• Other techniques use a series of bandpass filters to separate elastic and inelastic components. These methods are particularly effective where the fluorescence is characterized by large Stokes shifts, but involve a complicated multiple-step procedure.
  • the present invention relates to a method for separating fluorescence light, induced in a material by a light source, from elastically scattered/reflected light in a full reflectance spectrum of the material.
  • the method includes comparing the full reflectance spectrum to a residual polarization reflectance spectrum over a non-fluorescent portion of the spectrum of the light source.
  • the residual polarization reflectance spectrum includes substantially no fluorescent light.
  • the method also includes extrapolating a fluorescence spectrum, which represents a spectral dependence of the fluorescence light over the source spectrum, from the residual polarization reflectance spectrum and the full reflectance spectrum.
  • the act of comparing may further include measuring a maximum polarization reflectance spectrum, measuring a minimum polarization reflectance spectrum, and calculating the residual polarization reflectance spectrum as a difference between the maximum and the minimum polarization reflectance spectra.
  • the method may also include fitting the residual polarization reflectance spectrum into the full reflectance spectrum over the nonfluorescing portion of the spectrum to derive a fitted reflectance spectrum.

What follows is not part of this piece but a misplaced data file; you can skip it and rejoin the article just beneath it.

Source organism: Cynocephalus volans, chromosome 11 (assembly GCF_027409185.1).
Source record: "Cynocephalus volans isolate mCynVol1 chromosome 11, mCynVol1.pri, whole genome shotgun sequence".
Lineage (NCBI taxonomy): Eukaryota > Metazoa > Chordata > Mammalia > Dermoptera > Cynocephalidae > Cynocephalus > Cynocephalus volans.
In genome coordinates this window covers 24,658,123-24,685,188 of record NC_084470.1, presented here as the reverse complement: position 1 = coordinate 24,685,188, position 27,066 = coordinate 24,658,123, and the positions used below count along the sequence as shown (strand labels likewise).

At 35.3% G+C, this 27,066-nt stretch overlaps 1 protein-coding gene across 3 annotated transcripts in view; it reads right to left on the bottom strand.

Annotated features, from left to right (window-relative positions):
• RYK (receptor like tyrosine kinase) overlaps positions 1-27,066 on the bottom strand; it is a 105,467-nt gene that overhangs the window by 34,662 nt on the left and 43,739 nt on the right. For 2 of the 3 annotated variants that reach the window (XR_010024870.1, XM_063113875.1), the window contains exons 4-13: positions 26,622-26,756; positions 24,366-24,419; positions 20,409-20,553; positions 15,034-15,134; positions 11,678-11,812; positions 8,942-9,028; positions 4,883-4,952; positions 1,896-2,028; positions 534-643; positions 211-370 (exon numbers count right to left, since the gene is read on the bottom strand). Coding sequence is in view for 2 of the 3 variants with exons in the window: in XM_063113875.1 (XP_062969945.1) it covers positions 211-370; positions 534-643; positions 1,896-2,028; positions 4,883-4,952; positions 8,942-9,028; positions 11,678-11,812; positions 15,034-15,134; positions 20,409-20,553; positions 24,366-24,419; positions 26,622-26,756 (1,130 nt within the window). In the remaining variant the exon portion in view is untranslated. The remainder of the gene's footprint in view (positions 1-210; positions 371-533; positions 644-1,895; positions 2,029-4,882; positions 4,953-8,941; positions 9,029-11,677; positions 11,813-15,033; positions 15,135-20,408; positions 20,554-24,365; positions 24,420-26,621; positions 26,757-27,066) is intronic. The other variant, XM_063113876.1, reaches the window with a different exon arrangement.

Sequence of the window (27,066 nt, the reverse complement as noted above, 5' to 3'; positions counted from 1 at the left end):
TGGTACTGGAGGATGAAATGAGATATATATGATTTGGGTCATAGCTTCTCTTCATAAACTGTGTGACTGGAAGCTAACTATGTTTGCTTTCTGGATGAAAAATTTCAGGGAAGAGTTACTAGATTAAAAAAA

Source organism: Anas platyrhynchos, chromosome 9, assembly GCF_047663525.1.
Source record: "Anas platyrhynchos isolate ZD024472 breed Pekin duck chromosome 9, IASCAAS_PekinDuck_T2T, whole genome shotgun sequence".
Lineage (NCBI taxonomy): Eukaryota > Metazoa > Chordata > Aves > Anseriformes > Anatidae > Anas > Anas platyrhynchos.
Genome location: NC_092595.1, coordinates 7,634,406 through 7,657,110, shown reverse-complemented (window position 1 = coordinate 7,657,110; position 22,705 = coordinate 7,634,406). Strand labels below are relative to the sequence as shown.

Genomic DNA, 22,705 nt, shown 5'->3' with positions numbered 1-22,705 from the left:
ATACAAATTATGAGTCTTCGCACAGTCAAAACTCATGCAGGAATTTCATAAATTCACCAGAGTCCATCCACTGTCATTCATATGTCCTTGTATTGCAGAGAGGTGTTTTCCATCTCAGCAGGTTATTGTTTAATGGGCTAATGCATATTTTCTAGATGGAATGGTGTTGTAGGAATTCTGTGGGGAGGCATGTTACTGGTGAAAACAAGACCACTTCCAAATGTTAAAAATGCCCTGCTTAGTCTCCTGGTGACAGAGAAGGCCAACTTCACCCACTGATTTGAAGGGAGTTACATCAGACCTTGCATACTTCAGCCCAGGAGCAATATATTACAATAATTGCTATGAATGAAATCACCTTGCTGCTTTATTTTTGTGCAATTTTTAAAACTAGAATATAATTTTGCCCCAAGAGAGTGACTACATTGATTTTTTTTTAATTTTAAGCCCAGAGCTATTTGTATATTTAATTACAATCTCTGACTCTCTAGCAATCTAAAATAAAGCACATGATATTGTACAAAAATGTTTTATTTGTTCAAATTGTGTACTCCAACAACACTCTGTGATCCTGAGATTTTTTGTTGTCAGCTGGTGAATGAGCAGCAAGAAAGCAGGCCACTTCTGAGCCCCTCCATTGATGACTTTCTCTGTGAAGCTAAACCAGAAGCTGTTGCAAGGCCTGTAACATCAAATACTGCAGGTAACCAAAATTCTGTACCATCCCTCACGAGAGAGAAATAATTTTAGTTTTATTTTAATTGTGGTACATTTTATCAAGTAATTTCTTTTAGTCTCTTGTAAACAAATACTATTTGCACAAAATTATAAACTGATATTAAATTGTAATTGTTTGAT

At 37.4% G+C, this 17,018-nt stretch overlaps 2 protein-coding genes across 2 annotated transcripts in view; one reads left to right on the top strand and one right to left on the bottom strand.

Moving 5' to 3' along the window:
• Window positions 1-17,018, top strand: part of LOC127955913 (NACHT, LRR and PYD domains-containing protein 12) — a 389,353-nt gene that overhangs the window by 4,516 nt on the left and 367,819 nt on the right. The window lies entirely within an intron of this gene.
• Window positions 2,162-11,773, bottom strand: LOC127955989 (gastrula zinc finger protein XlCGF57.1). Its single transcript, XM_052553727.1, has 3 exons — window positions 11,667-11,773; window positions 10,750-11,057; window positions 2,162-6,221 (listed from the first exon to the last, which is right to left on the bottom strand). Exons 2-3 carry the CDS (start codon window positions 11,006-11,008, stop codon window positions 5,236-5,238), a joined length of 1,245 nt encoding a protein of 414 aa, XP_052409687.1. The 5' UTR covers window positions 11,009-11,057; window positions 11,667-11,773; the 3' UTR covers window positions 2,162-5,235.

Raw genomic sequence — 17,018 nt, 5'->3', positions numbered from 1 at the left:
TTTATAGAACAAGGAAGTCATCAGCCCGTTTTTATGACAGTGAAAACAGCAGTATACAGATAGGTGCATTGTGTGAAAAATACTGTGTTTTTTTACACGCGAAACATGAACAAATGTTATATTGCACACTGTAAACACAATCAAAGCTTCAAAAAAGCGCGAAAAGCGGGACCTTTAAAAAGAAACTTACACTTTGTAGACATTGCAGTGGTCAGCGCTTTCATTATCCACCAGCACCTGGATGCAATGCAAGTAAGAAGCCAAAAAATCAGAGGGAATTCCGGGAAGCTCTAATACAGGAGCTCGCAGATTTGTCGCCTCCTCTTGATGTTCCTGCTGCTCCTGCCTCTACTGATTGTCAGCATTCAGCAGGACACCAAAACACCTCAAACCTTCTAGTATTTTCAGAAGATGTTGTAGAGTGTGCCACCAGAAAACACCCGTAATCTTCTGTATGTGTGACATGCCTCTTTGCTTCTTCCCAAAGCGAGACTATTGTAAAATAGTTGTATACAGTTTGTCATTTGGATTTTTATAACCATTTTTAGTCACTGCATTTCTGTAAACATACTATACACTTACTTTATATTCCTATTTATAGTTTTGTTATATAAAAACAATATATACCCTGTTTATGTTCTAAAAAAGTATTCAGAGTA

• the fitted reflectance spectrum represents substantially only the elastically scattered/reflected light over the source spectrum.
  • the present invention also relates to a method for separating fluorescent light induced in a material by a light source from elastically scattered/reflected light in a full reflectance spectrum of the material.
  • the method includes providing a linearly polarized light source, measuring a minimum reflectance spectrum, and extracting a fluorescence spectrum from the minimum reflectance spectrum.
  • the minimum reflectance spectrum includes a cross polarized component of the elastically scattered/reflected light.
  • the act of extracting may further include multiplying the minimum reflectance spectrum by a scale factor and correcting the scale of the minimum reflectance spectrum background.
  • the present invention also relates to a method for separating unpolarized light from backscattered/reflected light in a full reflectance spectrum of a surface illuminated by a light source having a spectrum.
  • the method includes comparing the full reflectance spectrum to a residual polarization reflectance spectrum over a portion of the spectrum comprising substantially no unpolarized light.
  • the residual polarization reflectance spectrum includes substantially no unpolarized light.
  • the method also includes extrapolating an unpolarized spectrum of the unpolarized light over the spectrum from residual polarized reflectance spectrum and the full reflectance spectrum.
  • the light source of the method of the present invention may include a broadband spectrum.